of your back as you sleep. Often, I slip a hand under
            your body to anchor myself to this earth.

            I think of us driving narrow roads in France, under
            a tunnel of sycamores, my hair blowing in the hot wind,
            opera washing out of the radio, loud. We are feeding
            each other cherries from a white paper sack.


                        I miss your underwear, soft from a thousand
            washings, the socks you still wear from a store
            out of business thirty years. I love to smell your sweat
            after mowing grass or hauling wood; I miss the weight
            on your side of the bed.

    Crooker also harbors a deep love for language. The reader gets the impression that this poet is always listening, keenly aware of the poetic potential of words. This reverence for language takes on ironic poignancy when we recall the son’s difficulties with language. One notable technique is the folding in of others’ words. In “The Gyre” we hear from Monet who wrote, “These landscapes of water / and reflections have become an obsession for me.” Then we hear from the “compulsive son” who “asks questions without answers / ad infinitum in an endless loop: ‘What time is 12 o’clock / midnight? When is it Saturday? Where is Hurricane / Floyd? Will you marry me all the time?’” In “Stand Up, Stand Up,” one of the collection’s strongest poems, words from radio sermons are interspersed with the speaker’s thoughts as she drives through the Blue Ridge Mountains:

            I believe in miracles; I’m a miracle myself.
            On either side of the Interstate (I want to find, find the road
            that leads to Heaven’s door), newly green fields, brown & white
            cows, the long stretch of the Blue Ridge, and solid yellow fields
            of mustard bright shining as the sun. And all along the highway,
            more and more redbuds, as if God’s hand had scribbled in fuchsia
            along the brown bark, a loud shout of gladness, joy in my rocky,
            rocky heart.

    “Books Reviewed in The New York Times, Sunday, June 9, 2002,” is built out of a series of book titles. How appropriate, the reader thinks, for a poem about a girlhood spent in libraries, how clever and charming. Then Crooker delivers her power punch: “Years later, my first child / was born, then died, on her due date. Books were my salvation. / Nothing Remains the Same. Walk Through Darkness.”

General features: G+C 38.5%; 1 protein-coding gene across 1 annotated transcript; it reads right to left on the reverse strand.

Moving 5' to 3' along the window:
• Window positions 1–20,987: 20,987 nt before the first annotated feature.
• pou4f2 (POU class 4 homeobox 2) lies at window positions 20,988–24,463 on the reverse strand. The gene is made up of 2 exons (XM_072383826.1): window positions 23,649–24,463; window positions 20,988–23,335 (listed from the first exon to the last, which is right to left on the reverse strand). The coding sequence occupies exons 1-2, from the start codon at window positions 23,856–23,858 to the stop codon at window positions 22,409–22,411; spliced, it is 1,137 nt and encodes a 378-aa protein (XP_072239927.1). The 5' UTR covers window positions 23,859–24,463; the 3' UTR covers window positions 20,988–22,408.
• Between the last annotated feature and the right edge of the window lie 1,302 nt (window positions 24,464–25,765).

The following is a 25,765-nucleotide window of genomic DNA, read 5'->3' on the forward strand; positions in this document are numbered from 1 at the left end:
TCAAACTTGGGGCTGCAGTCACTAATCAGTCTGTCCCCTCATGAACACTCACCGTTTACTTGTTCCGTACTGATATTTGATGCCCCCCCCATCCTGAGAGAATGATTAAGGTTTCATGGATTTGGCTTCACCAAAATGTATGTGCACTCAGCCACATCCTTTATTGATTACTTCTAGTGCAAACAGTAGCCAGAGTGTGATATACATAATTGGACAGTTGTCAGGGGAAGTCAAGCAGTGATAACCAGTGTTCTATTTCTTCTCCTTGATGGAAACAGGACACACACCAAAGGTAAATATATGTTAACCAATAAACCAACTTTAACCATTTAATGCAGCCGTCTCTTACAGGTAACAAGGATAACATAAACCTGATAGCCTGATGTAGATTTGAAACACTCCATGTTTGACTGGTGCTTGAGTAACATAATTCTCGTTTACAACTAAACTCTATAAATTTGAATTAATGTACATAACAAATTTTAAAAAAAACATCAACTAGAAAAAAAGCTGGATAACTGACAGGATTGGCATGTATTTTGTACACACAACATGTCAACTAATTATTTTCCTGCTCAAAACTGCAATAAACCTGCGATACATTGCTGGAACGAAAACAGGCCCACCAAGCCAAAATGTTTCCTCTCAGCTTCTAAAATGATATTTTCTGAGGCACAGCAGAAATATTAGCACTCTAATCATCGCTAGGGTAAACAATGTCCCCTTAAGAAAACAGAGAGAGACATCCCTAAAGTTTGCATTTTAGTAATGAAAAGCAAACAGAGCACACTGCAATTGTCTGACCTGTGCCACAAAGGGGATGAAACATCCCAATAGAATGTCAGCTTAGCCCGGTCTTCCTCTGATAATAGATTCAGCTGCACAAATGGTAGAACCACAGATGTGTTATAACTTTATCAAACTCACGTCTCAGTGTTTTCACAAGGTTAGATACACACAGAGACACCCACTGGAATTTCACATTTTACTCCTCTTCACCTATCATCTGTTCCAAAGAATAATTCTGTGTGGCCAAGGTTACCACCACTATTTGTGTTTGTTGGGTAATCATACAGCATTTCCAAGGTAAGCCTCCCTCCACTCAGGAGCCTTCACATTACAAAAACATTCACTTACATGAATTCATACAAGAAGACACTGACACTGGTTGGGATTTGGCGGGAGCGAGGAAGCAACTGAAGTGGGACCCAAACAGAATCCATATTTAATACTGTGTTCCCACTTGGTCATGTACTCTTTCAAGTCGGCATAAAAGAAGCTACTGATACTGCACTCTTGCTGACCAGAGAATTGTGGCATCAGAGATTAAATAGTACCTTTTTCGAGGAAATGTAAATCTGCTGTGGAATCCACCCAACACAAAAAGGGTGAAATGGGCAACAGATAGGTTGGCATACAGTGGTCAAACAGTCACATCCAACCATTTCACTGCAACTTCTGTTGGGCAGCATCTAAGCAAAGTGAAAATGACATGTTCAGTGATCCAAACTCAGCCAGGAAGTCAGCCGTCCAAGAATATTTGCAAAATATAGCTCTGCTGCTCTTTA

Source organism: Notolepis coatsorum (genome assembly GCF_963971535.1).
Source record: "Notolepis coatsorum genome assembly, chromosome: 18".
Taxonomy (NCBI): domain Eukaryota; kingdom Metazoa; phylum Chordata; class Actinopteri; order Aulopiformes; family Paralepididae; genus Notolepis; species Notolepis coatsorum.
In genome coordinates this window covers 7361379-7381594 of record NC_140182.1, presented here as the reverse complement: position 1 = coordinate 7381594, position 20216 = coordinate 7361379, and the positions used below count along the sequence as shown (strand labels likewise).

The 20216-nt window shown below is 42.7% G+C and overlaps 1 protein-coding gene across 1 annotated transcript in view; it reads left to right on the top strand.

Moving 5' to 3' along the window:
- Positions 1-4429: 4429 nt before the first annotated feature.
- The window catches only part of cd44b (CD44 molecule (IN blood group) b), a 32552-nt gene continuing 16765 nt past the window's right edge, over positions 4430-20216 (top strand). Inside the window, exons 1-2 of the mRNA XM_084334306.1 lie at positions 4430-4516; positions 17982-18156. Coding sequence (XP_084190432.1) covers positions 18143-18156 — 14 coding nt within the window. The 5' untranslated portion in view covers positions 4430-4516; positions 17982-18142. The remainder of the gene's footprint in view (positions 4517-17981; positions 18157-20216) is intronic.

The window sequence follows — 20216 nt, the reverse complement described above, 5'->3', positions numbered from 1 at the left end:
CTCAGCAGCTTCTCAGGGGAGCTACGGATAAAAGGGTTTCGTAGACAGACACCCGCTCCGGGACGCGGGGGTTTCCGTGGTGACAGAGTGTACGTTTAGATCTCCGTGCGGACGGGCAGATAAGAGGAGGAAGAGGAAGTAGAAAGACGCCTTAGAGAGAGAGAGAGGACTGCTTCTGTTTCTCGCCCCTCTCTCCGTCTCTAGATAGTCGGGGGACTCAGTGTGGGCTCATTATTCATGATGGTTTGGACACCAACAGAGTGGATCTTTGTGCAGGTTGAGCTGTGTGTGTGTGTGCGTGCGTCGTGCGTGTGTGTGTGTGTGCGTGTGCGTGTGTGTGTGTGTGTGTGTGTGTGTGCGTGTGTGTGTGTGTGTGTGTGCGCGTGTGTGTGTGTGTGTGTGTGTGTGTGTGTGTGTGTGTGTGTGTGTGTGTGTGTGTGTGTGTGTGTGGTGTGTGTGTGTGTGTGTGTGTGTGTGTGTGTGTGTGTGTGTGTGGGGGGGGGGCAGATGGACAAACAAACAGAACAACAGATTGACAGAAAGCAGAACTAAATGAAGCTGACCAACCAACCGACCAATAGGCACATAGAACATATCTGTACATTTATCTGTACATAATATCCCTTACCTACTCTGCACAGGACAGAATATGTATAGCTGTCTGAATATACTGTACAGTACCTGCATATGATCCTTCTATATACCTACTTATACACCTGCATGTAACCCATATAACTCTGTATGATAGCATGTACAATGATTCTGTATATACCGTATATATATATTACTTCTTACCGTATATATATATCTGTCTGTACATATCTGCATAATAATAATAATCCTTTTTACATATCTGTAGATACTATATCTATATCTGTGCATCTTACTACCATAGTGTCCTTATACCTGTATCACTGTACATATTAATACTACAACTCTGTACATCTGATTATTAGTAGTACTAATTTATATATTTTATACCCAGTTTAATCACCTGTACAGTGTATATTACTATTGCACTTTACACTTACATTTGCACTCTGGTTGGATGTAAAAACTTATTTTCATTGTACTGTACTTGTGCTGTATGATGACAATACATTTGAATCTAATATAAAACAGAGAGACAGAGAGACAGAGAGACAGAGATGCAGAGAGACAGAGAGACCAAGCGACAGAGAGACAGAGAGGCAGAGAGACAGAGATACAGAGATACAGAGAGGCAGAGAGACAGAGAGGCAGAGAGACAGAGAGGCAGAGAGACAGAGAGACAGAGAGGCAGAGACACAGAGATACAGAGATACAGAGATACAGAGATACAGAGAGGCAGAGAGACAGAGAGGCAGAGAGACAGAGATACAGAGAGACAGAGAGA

Another of Crooker’s many gifts is her facility with figurative language. Although metaphors and similes are the staples of poetry, Crooker’s consistently surprise and delight. We have “Two stubborn people . . . stuck in the old sock of marriage,” a “sky like a pale silk dress,” air “soft / as a well-washed shirt on your arms,” a grackle’s eyes that “glint like the clasp of a satin purse,” “evening’s melancholy shawl,” the world “reduced to a black flag / of pain,” and a “wild blue heart of longing.” “Vegetable Love,” a praise poem written in language as lush as the garden it describes, comes alive with its figures. Carrots become “gold mined from the earth’s tight purse,” zucchini are “green torpedoes,” beets are “the dark blood of the earth,” and peas rest “in their delicate slippers, / little green boats, a string of beads.” Personification infuses additional life into this garden. Basil is “nuzzled / by fumbling bees drunk on the sun,” while leaves are busy “passing secrets and gossip, making assignations.” All are “earth’s voluptuaries.”
    Crooker is a poet who pays careful attention to diction, who agrees with Twain that the “difference between any word and the right word is the difference between the lightning bug and the lightning.” Always searching for the best words, never settling for the easy ones, she gives us words like “musical olio,” “atavistic shiver,” “equinox,” “rhizomes,” “Fauvism / of spring,” “amplitude of flesh,” and “plum duff.” She sprinkles her collection with French words: “petit déjeuner,” “fin de siècle,” “crêpe de Chine,” “vin rouge.” And into the midst of such music, she adds the vocabulary of autism: “hyperlexic,” “echolalic,” “flicks,” and “stims.”
    Crooker has an extraordinary ear for the sounds of words. The reader’s ear leaps up in delight at the alliteration, assonance, consonance, and near rhymes in lines such as these from “Possibly”:

            When I left Pennsylvania, spring was still scuffing her feet,
            scarf muffled around her neck, duffle coat buttoned up tight,
            the ground still hard as a calculus textbook, grass infinite
            shades of dun and tan, the scruffy pelt of something dead
            by the road, trees and branches bare.

    And what foot could resist tapping out these lines from “A Woman Is Pegging Wash on the Line”: “She is bending over the willow basket, / pegging up sock sock undershirt / sock sock boxers / sock sock bra. / She knows the use of the singing line / sure as any fly fisher.” And so, too, does this poet.
    Reading this collection, the reader is again and again struck by its abundance, its hard-won joy. While acknowledging life’s uncertainty, fragility, and limitations, Crooker writes with an eye sensitive to the beauty in her two worlds and an ear attuned to the joyful noises of language. Perhaps the first poem in the book, “All That Is Glorious Around Us,” should have the last word here:

                          . . . everything glorious is around
            us already: black and blue graffiti shining in the rain’s
            bright glaze, the small rainbows of oil on the pavement,
            where the last car to park has left its mark on the glistening
            street, this radiant world.

Crooker, Barbara. Radiance. Cincinnati, Ohio: Word Press, 2005. ISBN: 1-932339-91-4  $17.00


© by Diane Lockward